As mentioned in this post, I will be making a lot of Marlborough Bras in the coming weeks. This one is a belated birthday gift for my co-worker. Her favorite color is purple so I dyed the elastics in that color to use as a pop of color against the black lace.
Sizing: I cut a 34A for her. Her measurements are as follow:
The bra ended up fitting perfectly with no adjustments needed.
For more coverage, I lined the bra with black stretch mesh. I will probably be lining all lacy bras in the future. It makes the finishing much more clean.
Confession: This is actually the third bra that I’ve made. The first two will probably never see the light of day on the Internet because the sewing is pretty embarrassing. With that said, I present you the Marlborough Bra in plum.
The Marlborough Bra is designed and drafted by Norma of Orange Lingerie (a custom bra and lingerie business). This is my first time sewing this particular style and I’m in love with it. The cut is is what I look for in an everyday bra. The style lines make it really fun to experiment with different materials. I will probably be making a lot of Marlborough Bras in the coming weeks (spoiler alert!).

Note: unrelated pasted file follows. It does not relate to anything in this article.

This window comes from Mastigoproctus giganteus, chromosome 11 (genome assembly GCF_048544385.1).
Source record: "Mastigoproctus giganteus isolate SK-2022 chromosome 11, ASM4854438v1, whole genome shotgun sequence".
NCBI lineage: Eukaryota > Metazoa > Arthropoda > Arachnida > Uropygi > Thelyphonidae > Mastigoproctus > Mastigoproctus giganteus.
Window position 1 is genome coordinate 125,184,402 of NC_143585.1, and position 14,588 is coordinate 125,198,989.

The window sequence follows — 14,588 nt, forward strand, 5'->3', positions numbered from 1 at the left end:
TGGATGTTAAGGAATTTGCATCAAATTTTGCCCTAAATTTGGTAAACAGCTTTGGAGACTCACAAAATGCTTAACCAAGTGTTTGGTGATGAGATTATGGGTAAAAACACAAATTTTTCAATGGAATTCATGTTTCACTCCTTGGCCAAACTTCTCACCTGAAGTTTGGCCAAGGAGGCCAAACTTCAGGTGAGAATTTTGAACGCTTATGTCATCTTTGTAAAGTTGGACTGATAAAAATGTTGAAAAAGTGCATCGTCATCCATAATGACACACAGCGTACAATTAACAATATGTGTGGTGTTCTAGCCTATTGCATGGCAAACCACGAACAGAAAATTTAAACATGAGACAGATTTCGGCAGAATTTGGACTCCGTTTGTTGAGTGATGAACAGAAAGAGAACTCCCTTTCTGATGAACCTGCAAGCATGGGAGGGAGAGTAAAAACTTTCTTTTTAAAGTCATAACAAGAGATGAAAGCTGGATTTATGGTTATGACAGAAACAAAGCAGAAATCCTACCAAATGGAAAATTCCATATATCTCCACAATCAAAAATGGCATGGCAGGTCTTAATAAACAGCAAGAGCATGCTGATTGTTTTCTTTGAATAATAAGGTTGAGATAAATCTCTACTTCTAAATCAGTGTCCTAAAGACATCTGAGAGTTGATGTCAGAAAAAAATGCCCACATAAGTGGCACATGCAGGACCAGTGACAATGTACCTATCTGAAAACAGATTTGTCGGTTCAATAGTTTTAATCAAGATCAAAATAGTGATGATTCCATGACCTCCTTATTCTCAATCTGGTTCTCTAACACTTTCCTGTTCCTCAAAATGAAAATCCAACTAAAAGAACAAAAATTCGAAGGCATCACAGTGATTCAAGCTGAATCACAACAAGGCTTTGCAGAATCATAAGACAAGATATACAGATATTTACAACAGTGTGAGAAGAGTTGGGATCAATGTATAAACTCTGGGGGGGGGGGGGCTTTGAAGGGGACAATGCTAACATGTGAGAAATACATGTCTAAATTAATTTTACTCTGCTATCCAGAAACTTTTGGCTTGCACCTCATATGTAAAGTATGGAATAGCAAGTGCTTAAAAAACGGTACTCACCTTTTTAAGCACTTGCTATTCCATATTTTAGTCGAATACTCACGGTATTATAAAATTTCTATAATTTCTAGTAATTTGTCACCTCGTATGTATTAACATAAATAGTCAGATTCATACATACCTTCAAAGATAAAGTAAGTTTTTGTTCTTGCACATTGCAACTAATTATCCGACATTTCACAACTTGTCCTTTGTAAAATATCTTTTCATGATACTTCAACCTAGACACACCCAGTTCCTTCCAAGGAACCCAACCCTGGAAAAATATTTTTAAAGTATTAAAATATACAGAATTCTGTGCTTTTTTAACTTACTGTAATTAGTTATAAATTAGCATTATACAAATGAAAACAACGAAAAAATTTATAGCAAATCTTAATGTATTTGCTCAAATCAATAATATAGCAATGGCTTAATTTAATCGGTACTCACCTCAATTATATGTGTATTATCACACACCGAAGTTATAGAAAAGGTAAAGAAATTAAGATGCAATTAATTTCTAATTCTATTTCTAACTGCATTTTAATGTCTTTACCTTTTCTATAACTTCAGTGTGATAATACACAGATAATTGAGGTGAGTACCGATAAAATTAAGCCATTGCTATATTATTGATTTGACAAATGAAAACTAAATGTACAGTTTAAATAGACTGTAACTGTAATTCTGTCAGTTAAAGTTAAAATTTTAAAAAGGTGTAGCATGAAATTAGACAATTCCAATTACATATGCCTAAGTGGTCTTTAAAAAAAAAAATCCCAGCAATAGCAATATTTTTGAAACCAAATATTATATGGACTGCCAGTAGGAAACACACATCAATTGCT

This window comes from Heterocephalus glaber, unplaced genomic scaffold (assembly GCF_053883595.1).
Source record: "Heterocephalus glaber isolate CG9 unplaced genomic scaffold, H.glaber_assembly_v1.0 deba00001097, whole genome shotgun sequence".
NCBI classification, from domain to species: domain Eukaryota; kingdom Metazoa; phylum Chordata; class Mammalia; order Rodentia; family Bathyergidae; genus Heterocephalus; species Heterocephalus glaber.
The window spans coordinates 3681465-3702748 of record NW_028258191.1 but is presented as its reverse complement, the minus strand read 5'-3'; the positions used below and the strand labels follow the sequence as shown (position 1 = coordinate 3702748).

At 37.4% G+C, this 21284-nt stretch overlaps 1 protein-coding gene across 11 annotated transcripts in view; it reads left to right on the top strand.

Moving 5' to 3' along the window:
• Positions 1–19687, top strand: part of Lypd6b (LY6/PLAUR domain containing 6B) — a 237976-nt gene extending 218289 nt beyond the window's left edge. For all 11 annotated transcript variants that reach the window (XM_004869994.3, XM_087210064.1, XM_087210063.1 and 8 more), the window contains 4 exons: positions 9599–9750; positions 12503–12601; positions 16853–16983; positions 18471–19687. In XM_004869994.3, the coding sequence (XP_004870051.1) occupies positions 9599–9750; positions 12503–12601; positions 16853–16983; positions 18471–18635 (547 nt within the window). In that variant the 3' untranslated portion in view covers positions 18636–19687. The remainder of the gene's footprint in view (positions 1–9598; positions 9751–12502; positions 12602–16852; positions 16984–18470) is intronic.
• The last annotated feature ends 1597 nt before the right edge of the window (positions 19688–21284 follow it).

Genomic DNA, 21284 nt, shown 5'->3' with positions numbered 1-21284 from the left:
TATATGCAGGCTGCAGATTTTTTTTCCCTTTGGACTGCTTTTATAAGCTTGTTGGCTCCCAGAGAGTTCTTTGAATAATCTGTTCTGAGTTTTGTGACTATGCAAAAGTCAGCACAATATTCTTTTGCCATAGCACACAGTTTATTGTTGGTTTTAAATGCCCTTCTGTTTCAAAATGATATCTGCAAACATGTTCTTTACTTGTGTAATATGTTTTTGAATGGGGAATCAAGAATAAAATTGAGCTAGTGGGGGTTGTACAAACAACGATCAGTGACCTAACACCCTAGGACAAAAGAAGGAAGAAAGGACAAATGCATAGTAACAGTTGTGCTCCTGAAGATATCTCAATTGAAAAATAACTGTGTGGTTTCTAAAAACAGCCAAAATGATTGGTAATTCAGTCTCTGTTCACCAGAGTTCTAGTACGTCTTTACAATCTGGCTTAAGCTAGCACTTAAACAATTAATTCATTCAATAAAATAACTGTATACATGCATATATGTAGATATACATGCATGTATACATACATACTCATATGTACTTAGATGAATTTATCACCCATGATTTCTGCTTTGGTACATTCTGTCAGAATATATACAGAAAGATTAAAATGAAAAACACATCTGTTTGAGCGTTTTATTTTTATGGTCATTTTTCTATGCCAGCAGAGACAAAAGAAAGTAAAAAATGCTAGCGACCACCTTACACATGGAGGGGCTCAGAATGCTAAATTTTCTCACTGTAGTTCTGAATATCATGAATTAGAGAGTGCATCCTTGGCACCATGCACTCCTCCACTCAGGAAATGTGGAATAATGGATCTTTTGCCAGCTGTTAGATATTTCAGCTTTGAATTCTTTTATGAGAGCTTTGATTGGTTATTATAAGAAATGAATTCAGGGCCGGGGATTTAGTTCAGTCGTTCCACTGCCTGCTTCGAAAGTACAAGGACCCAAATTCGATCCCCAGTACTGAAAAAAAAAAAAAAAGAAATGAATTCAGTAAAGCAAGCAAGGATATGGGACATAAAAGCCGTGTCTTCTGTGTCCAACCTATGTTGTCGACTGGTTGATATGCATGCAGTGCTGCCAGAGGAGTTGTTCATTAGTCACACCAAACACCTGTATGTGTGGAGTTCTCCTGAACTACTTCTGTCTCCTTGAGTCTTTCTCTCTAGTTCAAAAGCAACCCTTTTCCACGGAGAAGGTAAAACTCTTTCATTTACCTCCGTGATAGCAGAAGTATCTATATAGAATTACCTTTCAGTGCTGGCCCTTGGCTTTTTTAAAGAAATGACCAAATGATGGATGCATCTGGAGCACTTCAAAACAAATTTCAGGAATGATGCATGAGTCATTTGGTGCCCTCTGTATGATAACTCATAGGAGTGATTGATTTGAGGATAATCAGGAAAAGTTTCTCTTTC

View from Westham Island Bridge during sunrise. Almost like a watercolor painting.
Firstly, I apologize for the lack of posts in the past two months. I disappeared into my workload for both work and school this summer and neglected to update regularly. (Fortunately, my summer attire is pretty uninteresting…I primarily live in soft tees and short shorts.)
My absence is also prolonged by aggressive, back-to-back trips out of town after an exhausting summer based in the city. One of my recent adventures is a week-long excursion to Vancouver, where I spent the first two days of the trip in a bra-making workshop at A Great Notion. I got the idea to take a bra-making class after seeing Tasia of Sewaholic post about her bra-making experience with Johanne Brousseau here. I struggle with buying bras that fit at the retail level, so I was definitely interested in taking up bra-making so I can customize the fit (and details, of course).
Initially, I checked for class options locally…and was surprised to find that New York did not have any offerings (or maybe my googling skills are questionable…?). I emailed the team at A Great Notion to see if they are offering the class again…and it turns out they are! I booked the class and decided to cross Vancouver off my travel bucket list at the same time.
My first complete sewing project for the year is this peter pan collar chambray number for a friend.
I find sewing for others to be a good exercise in fit. Everyone’s build is different and it challenges me to try new fitting techniques. In addition, it’s fun to create a garment that is unique to the wearer. I personally would not wear a peter pan collar dress, so it was an opportunity for me to draft and sew a style of dress that I would have otherwise avoided.